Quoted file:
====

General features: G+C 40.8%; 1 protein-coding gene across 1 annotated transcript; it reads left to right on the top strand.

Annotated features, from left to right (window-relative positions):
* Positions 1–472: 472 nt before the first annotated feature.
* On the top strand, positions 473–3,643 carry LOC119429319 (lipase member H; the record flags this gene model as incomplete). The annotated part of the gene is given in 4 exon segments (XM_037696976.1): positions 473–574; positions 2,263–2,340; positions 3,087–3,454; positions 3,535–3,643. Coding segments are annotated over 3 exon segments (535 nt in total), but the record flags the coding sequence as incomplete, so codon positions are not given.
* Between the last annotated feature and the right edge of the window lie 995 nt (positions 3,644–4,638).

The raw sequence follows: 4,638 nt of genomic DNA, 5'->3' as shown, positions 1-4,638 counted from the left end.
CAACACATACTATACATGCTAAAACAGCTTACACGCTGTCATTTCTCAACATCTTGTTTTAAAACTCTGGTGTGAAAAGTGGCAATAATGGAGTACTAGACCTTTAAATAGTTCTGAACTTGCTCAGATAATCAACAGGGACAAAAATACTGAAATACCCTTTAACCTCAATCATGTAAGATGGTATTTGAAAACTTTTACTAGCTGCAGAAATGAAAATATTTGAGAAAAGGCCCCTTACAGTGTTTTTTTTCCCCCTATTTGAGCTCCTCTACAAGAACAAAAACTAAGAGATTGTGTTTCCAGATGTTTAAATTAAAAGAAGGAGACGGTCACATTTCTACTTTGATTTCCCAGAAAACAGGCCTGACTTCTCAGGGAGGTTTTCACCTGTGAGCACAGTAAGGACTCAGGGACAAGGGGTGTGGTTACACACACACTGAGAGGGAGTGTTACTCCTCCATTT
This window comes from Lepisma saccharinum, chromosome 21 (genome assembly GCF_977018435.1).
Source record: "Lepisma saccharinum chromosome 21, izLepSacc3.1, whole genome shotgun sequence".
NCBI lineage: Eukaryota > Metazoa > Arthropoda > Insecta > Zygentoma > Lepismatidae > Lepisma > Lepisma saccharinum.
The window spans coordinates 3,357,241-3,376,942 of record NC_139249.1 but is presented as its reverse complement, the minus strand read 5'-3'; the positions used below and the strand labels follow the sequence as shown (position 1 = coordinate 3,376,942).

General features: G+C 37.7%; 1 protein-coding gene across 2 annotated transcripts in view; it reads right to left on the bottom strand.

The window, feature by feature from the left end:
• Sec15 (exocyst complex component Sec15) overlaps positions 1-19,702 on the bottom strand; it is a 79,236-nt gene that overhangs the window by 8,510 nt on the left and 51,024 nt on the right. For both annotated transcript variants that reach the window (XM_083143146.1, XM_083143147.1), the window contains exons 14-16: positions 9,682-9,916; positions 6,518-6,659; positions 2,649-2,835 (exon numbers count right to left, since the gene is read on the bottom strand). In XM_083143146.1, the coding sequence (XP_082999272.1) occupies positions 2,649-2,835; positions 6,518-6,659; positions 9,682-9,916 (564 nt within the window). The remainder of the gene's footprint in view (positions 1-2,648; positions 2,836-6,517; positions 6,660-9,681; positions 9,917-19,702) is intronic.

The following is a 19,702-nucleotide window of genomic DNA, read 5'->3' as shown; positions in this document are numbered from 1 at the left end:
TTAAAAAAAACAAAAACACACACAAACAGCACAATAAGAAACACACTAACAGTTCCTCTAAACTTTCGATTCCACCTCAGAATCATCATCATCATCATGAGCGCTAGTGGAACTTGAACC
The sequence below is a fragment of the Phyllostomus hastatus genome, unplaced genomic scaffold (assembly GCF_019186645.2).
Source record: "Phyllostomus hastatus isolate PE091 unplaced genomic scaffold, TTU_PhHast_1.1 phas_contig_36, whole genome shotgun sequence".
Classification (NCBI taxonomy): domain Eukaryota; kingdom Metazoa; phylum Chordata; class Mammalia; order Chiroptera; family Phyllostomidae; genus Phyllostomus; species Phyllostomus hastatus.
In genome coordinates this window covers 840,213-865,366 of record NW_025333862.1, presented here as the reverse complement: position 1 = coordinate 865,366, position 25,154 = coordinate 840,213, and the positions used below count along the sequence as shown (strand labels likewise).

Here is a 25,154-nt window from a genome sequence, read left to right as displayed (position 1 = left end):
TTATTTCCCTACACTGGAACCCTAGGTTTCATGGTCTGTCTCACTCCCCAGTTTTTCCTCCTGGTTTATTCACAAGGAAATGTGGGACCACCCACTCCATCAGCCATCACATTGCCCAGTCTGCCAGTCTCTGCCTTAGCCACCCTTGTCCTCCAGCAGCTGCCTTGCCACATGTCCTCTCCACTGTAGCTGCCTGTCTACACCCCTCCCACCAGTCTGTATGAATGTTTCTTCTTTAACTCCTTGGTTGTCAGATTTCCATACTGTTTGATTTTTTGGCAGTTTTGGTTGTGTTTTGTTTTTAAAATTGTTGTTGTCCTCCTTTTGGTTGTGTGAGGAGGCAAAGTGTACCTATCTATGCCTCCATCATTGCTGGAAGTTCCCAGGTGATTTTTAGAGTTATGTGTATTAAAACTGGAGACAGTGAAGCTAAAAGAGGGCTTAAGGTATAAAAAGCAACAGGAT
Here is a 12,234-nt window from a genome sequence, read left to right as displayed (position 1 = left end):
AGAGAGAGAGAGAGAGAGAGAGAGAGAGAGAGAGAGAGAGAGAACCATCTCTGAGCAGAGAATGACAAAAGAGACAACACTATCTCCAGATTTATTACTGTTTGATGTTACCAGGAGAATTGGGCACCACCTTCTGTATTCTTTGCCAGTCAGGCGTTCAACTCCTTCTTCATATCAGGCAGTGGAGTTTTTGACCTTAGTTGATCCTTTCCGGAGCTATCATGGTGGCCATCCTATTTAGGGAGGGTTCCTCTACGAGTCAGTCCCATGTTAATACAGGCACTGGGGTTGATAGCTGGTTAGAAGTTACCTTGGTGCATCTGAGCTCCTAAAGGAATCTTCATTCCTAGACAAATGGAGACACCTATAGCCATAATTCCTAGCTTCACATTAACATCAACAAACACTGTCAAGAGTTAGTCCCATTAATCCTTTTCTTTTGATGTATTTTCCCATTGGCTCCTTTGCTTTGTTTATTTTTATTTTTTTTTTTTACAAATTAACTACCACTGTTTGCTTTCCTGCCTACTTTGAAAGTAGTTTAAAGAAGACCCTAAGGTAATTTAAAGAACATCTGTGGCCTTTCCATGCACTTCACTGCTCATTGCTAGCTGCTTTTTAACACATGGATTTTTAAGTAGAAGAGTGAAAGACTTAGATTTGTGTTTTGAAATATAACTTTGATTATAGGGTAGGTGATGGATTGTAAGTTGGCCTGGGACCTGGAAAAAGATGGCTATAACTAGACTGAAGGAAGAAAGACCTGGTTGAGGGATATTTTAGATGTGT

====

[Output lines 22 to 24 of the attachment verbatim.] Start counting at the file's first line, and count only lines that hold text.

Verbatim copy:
TTATTTCCCTACACTGGAACCCTAGGTTTCATGGTCTGTCTCACTCCCCAGTTTTTCCTCCTGGTTTATTCACAAGGAAATGTGGGACCACCCACTCCATCAGCCATCACATTGCCCAGTCTGCCAGTCTCTGCCTTAGCCACCCTTGTCCTCCAGCAGCTGCCTTGCCACATGTCCTCTCCACTGTAGCTGCCTGTCTACACCCCTCCCACCAGTCTGTATGAATGTTTCTTCTTTAACTCCTTGGTTGTCAGATTTCCATACTGTTTGATTTTTTGGCAGTTTTGGTTGTGTTTTGTTTTTAAAATTGTTGTTGTCCTCCTTTTGGTTGTGTGAGGAGGCAAAGTGTACCTATCTATGCCTCCATCATTGCTGGAAGTTCCCAGGTGATTTTTAGAGTTATGTGTATTAAAACTGGAGACAGTGAAGCTAAAAGAGGGCTTAAGGTATAAAAAGCAACAGGAT
Here is a 12,234-nt window from a genome sequence, read left to right as displayed (position 1 = left end):
AGAGAGAGAGAGAGAGAGAGAGAGAGAGAGAGAGAGAGAGAGAACCATCTCTGAGCAGAGAATGACAAAAGAGACAACACTATCTCCAGATTTATTACTGTTTGATGTTACCAGGAGAATTGGGCACCACCTTCTGTATTCTTTGCCAGTCAGGCGTTCAACTCCTTCTTCATATCAGGCAGTGGAGTTTTTGACCTTAGTTGATCCTTTCCGGAGCTATCATGGTGGCCATCCTATTTAGGGAGGGTTCCTCTACGAGTCAGTCCCATGTTAATACAGGCACTGGGGTTGATAGCTGGTTAGAAGTTACCTTGGTGCATCTGAGCTCCTAAAGGAATCTTCATTCCTAGACAAATGGAGACACCTATAGCCATAATTCCTAGCTTCACATTAACATCAACAAACACTGTCAAGAGTTAGTCCCATTAATCCTTTTCTTTTGATGTATTTTCCCATTGGCTCCTTTGCTTTGTTTATTTTTATTTTTTTTTTTTACAAATTAACTACCACTGTTTGCTTTCCTGCCTACTTTGAAAGTAGTTTAAAGAAGACCCTAAGGTAATTTAAAGAACATCTGTGGCCTTTCCATGCACTTCACTGCTCATTGCTAGCTGCTTTTTAACACATGGATTTTTAAGTAGAAGAGTGAAAGACTTAGATTTGTGTTTTGAAATATAACTTTGATTATAGGGTAGGTGATGGATTGTAAGTTGGCCTGGGACCTGGAAAAAGATGGCTATAACTAGACTGAAGGAAGAAAGACCTGGTTGAGGGATATTTTAGATGTGT